• Dynamic Power adjusts engine torque so lighter trucks operate like heavier vehicles on grades. This provides fuel savings on lightly loaded vehicles by delivering consistent performance for operations with varying or diminishing loads.

“The previous adaptive features that required a unique engine calibration will be automatically enabled for the X12 EX ratings, so fleets will have access to additional efficiency-focused features like SmartCoast and SmartTorque2 by default,” said RaNae Isaak, Cummins’ powertrain and total cost of ownership consultancy leader. “Customers will still have access to these features in non-EX ratings. They simply can enable them after delivery.”

The 2021 X15 Performance Series will offer select powertrain features that were previously unavailable above 500 horsepower. Features such as SmartCoast, Predictive Cruise Control and Predictive Road Speed Governor will be available for customers with automated manual powertrains in 2021.

The X15 efficiency series will be available from 400 to 500 hp, with a mix of standard SmartTorque and EX ratings. The Performance Series offers ratings from 525 to 605 hp, providing a simple split between the two engines, said Isaak. “We focused on making it easier for dealers to help customers spec the right equipment, for fleets to differentiate between powertrains, and for operators to drive the vehicles more efficiently.”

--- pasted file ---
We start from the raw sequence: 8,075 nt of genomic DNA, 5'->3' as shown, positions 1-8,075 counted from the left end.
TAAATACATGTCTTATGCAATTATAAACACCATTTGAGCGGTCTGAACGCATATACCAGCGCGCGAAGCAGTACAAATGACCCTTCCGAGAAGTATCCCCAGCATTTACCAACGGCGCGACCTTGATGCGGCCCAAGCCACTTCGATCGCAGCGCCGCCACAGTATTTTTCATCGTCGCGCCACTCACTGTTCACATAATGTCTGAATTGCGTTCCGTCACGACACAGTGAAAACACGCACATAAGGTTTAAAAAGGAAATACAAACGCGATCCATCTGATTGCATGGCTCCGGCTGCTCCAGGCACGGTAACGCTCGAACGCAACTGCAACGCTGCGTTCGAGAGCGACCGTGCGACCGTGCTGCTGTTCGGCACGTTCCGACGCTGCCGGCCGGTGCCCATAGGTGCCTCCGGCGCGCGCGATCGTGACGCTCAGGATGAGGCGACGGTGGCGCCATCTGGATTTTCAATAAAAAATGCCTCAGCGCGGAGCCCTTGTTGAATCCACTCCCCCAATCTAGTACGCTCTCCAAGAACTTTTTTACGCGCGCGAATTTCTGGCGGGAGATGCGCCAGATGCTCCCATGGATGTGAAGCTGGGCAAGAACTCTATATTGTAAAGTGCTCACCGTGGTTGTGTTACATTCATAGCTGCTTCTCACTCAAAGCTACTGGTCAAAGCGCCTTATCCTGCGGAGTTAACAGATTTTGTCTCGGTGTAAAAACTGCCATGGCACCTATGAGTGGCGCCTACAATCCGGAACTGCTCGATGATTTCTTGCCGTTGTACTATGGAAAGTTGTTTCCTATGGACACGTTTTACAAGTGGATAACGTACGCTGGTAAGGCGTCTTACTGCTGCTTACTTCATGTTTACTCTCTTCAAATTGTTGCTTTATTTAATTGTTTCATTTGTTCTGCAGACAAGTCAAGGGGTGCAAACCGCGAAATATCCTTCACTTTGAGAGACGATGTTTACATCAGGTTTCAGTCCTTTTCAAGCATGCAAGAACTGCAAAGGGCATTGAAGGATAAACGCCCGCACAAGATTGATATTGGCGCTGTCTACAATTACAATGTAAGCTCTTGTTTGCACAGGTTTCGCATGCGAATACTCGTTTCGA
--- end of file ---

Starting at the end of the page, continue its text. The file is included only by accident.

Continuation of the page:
Previous adaptive features that required a unique engine calibration will be automatically enabled for the X12 EX ratings. Fleets will have access to additional features such as SmartCoast and SmartTorque2 by default. - Photo: Cummins

Previous adaptive features that required a unique engine calibration will be automatically enabled for the X12 EX ratings. Fleets will have access to additional features such as SmartCoast and SmartTorque2 by default.

Photo: Cummins


100,000-mile Oil Change Interval

Both the X15 Efficiency and the X12 already share a 75,000-mile oil-drain interval for trucks getting 7 mpg or better. For 2021, Cummins has increased the oil change interval by 10,000 miles for X15 Performance customers getting between 5 and 7 mpg.

Customers who participate in the Cummins OilGuard oil analysis program can extend their oil change intervals up to 100,000 miles with regular sampling if the oil maintains all its characteristics.

“We have a lot of data from the field for many different duty cycles that show we can safely extend the intervals,” said Kris Ptasznik, Cummins’ heavy-duty on-highway product manager. “OilGuard has done that and the more data we get in, the more comfortable we are with extending intervals.”